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-   -   California High Speed Rail Thread (https://skyscraperpage.com/forum/showthread.php?t=180558)

jtown,man Feb 8, 2018 8:25 PM

Quote:

Originally Posted by homebucket (Post 8075681)
Why not? There's plenty of middle class couples/families making a combined $200k+ a year that COULD afford a $1.4 million 1000-1500 sq ft crappy house in the Bay Area but would then be forced to live frugally, barely scraping by, that would be more than willing to move to Fresno for a $500,000-$800,000 3000+ sq ft home with luxury amenities, a driveway, a yard, and have enough leftover to save, travel, and still be able to afford using HSR daily.

I feel like Bernie Sanders talking on here sometimes. A couple making 200k brings in 16,666 pre-tax every month.
I was never talking about those folks. I was talking about average folks and how they are not going to use this.

Most people in California don't make anywhere near 200k for their household. So again, *once again*...this project is being paid for by ALL taypayers for the rich.

jtown,man Feb 8, 2018 8:27 PM

Quote:

Originally Posted by numble (Post 8076176)
The 2010 census found 180,000 workers commuting from Orange County to Los Angeles:
https://www.census.gov/newsroom/pres.../cb13-r13.html

The typical commute time when driving during rush hour is 1-2 hours, one-way. That is the typical commute, not when there are delays:
https://www.google.com/maps/dir/Anah...1518075600!3e0

The commute will likely even take longer in the future based on population growth. If these 180,000 commuters face 4+ hours on the road vs 40 minutes on the train, I would think some percentage would switch to the train.

No doubt, the percentage who can afford to.

pizzaguy Feb 8, 2018 9:25 PM

You keep harping on this as if California doesn't have a Democratic supermajority that can pass train subsidies at the drop of a hat. Or an electorate that would be glad to approve them via ballot measure.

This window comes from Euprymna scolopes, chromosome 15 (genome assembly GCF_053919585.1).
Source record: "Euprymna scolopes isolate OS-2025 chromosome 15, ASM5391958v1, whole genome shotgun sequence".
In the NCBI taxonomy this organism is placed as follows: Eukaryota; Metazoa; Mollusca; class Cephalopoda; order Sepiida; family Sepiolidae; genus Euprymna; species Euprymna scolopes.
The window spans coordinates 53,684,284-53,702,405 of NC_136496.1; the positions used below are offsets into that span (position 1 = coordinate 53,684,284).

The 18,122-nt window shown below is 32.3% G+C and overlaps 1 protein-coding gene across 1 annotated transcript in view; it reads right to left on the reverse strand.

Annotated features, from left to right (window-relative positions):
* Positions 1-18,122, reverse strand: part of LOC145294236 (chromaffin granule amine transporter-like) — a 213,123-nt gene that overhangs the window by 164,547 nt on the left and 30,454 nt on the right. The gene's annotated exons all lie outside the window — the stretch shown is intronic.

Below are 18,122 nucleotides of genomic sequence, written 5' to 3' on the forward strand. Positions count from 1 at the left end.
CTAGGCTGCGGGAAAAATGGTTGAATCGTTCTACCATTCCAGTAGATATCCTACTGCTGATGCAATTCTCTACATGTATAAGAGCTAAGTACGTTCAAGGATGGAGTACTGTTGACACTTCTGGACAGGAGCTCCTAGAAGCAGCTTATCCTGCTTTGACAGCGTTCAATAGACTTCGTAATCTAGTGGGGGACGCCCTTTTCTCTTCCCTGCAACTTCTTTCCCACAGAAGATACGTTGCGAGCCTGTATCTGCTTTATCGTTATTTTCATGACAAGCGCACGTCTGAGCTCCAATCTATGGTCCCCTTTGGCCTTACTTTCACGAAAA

Everyone will be riding this train.

jtown,man Feb 8, 2018 9:56 PM

Quote:

Originally Posted by pizzaguy (Post 8078479)
You keep harping on this as if California doesn't have a Democratic supermajority that can pass train subsidies at the drop of a hat. Or an electorate that would be glad to approve them via ballot measure.

Everyone will be riding this train.

So the tax payers will subsidize what...was 70 billion dollar system and then subsidize the trains operation forever(when they were promised this wouldn't be so)? Sounds like a lousy deal.

And at the end of the day, the reason I harp on this is obvious....even if you make the ticket 10 dollars a day round trip the vast majority of Californians will still have a car and associated cost and will most definitely have to drive to the station or from the station to work.

Just to build this HSR each Californian is being taxed like 1700 a person. So everyone in the state has already put their fair share in and now you want them to pay more....every year for eternity?


This project is making me look anti transit, but it couldn't be further from the truth. This project will help others become anti transit after its all said and done.

Eightball Feb 9, 2018 12:27 AM

You are really outta pocket rn bro. You do know California has the highest state income tax (by far) in the US right? like 12.2 percent. Gov Moonbeam didn't even want to renew it but voters did anyways. Point being that most state government functions are funded by the rich. And don't get it twisted, there are a ton of rich ppl in California. So, just like Amtrak California (the very successful California Amtrak routes with heavy frequencies and ridership), ticket sales will likely be subsidized on an ongoing basis. Which makes sense bc the roads and highways are also.

pizzaguy Feb 9, 2018 1:07 AM

Quote:

Originally Posted by jtown,man (Post 8078532)
So the tax payers will subsidize what...was 70 billion dollar system and then subsidize the trains operation forever(when they were promised this wouldn't be so)? Sounds like a lousy deal.